You could almost hear the agonised cries from the monetary galahs at 11.30am yesterday when the Australian Bureau of Statistics revealed that inflation in the June quarter was weaker than expected, with growth of just 2.1% in the year to June, and the Reserve Bank’s preferred measures, the trimmed mean and weighted median, falling slightly to 1.9%.
The result pushes the prospect of the next interest rate rise into 2020 and the (small) likelihood of the next movement being a rate cut up — a prospect infuriating to the Financial Review and neoliberal economists like Warwick McKibbin and Warren Hogan. They’ve been campaigning for a punitive hike in interest rates, even if it hurts employment, simply because they don’t like loose monetary policy.
Deeply aggrieved that reality has contradicted its campaigning, the Fin today went into full denialist mode. Low inflation wasn’t the problem, it raged in a hilarious editorial this morning; the Reserve Bank’s inflation target was. It needed to be halved from its current 2-3% to 1-2%. As an example of shifting the goalposts, it’s one of the better ones we’ve seen lately. At a stroke, the Fin could then have raged about how yesterday’s CPI result showed that inflation was now at the high end of the central bank’s inflation target and we urgently needed higher rates to slay the inflation beast. Frankly, we’re a little disappointed that Stutch and friends at the Fin didn’t show some real monetary discipline and demand an inflation rate of 0%. That would have shown ’em!
Then again, maybe’s that not such a bad idea given yesterday’s result give us another take on the “two-speed economy” issue. The CPI results for a few quarters now have shown the same pattern: inflation in the market sectors of the economy is non-existent — except for external factors like oil price spikes or fluctuations in fruit and veg prices, but even the lower Aussie dollar hasn’t translated into higher prices for imports. The main persistent source of what little inflation there is is governments, who either directly through taxes, charges and excise, or indirectly via price regulation or pressure on state-owned utilities, have been pushing up prices or allowing prices to rise in areas like utilities, health and child care. Yesterday’s figures, for example, show the main sources of inflation in the June quarter were petrol (external factors but also fuel excise), medical and hospital services (mostly controlled or heavily regulated by government) and tobacco (excise).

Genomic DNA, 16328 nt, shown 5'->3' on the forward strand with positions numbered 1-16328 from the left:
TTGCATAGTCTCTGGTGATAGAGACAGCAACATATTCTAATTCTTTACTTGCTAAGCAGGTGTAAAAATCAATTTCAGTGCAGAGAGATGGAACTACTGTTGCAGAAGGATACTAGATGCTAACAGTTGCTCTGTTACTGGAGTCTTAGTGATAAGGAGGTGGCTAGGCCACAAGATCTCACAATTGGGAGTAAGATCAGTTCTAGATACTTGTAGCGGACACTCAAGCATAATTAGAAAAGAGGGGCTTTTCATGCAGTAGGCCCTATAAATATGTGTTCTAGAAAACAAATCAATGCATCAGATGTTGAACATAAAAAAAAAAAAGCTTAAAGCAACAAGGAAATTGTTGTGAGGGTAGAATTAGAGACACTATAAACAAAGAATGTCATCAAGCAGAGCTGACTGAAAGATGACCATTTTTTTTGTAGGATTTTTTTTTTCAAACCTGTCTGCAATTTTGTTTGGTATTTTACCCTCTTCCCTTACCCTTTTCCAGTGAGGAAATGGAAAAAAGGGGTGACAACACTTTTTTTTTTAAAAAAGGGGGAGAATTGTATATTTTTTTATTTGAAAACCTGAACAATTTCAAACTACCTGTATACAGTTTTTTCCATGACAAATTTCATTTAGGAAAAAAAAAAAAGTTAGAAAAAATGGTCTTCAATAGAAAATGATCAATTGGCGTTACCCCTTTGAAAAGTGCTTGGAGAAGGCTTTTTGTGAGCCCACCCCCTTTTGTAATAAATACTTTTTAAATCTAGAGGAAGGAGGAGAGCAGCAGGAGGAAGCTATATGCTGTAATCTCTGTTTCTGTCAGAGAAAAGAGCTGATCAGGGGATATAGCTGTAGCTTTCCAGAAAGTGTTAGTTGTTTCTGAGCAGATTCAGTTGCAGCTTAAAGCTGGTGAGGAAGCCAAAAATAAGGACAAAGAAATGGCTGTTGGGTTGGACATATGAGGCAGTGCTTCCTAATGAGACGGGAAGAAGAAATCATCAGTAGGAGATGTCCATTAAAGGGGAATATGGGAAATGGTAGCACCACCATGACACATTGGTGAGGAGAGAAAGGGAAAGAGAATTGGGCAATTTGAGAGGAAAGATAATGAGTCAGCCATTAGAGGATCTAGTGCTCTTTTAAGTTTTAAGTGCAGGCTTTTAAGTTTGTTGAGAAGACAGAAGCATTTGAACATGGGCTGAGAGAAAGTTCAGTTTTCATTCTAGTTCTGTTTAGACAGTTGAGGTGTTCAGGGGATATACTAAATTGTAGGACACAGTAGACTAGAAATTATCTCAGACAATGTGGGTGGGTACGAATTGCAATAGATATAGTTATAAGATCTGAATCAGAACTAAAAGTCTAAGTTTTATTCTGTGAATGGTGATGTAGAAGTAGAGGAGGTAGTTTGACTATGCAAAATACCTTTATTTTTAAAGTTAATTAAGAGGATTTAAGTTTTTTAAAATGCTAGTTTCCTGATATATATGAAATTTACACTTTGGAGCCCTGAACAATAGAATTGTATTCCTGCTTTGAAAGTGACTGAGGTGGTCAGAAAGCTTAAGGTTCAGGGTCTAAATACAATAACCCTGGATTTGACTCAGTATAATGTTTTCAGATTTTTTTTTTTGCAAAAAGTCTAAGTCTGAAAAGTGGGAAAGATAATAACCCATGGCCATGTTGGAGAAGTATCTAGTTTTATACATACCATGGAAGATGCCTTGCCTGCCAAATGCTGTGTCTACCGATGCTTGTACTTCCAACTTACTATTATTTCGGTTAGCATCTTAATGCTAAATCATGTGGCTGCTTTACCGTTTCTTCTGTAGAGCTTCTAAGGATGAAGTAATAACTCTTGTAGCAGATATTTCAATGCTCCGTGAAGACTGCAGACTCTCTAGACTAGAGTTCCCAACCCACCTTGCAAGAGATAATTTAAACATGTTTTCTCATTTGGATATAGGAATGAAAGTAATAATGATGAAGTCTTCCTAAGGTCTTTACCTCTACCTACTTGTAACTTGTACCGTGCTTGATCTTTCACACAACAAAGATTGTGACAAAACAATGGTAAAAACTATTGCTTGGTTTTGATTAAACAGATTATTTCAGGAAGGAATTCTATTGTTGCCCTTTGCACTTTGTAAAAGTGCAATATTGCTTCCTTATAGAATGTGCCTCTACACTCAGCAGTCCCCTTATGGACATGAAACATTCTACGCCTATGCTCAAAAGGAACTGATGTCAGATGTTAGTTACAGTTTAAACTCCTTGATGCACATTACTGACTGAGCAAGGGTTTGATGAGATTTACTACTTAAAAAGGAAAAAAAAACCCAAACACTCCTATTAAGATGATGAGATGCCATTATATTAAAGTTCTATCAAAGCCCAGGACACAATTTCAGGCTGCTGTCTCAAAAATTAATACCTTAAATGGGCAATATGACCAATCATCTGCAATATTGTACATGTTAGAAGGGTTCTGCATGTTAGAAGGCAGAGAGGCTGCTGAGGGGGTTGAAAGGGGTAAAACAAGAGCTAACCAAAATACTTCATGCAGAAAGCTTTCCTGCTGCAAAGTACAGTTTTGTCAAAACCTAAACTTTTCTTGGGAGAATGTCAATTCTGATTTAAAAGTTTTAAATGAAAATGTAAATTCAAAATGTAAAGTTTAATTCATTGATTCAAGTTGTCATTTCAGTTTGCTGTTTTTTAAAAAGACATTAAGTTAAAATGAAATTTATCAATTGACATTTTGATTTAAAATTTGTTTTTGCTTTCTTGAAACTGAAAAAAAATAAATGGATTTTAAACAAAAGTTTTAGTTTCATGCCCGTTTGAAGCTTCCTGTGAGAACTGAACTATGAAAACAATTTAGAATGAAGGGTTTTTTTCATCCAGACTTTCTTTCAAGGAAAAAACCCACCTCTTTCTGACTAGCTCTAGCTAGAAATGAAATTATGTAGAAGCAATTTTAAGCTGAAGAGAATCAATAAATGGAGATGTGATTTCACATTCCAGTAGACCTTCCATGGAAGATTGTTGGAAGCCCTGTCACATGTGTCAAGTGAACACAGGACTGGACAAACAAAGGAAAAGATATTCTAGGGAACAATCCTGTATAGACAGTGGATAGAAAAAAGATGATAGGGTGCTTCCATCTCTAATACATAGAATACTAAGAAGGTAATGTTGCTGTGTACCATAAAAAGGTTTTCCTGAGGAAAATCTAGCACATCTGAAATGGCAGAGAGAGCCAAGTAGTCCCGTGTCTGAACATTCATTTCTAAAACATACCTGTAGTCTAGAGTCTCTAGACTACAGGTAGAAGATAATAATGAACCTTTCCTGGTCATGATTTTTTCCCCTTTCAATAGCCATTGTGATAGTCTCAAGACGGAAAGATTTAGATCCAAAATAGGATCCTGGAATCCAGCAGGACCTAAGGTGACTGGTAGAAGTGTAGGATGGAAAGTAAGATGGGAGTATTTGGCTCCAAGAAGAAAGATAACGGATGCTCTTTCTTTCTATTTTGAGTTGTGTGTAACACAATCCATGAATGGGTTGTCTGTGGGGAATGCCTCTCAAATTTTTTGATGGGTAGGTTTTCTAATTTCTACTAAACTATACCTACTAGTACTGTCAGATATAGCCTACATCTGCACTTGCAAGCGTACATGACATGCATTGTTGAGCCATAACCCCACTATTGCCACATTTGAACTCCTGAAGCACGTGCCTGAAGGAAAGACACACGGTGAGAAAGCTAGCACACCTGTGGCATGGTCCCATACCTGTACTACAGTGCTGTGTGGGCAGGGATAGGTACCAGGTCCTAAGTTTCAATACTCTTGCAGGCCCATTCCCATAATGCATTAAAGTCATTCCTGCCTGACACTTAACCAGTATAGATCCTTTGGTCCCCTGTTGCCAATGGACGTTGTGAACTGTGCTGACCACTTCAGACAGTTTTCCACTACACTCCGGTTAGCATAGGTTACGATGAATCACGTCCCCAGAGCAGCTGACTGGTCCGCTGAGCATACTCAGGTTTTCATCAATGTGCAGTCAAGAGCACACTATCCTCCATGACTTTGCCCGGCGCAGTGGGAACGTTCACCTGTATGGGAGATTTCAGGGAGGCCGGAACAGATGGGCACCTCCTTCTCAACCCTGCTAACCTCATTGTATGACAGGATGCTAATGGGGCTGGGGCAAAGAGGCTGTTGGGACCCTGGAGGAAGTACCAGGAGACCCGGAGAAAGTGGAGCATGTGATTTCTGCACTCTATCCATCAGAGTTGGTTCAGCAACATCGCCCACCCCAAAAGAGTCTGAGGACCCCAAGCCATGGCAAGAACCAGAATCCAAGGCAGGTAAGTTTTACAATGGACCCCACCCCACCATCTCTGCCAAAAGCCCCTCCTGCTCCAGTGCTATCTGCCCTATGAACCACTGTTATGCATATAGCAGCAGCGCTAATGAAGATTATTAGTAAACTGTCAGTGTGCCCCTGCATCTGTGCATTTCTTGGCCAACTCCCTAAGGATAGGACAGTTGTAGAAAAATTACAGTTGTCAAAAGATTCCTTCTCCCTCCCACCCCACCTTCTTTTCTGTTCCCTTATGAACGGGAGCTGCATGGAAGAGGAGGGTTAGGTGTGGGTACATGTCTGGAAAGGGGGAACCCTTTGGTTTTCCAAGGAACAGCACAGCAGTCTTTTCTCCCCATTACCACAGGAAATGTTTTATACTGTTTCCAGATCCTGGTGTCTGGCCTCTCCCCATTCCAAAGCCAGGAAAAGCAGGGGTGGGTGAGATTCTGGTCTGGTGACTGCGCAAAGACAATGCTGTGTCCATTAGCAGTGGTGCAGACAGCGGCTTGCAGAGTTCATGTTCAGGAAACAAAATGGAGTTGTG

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That mirrors what’s been happening with wages, where private sector wages growth has been significantly underperforming compared to public sector wages, and the strongest sources of wages growth have been in the health, social care and education sectors where governments dominate. It’s a different kind of two-speed economy, in which governments are operating in a more traditional wages and prices mindset, while the private sector operates in a mindset that is hellbent on preventing workers from getting a pay rise because they’re convinced they can’t pass on any costs to consumers.
Then again, one of the reasons they can’t pass on costs to consumers is because consumers’ incomes aren’t growing and any growth in consumption is coming from households dipping further into their savings, not more income.
It’s the kind of economy that we were told back in the 1980s and 1990s by reformers and business was exactly what we needed: low inflation, low wage growth, high employment. Now we have it, and no one’s happy about it.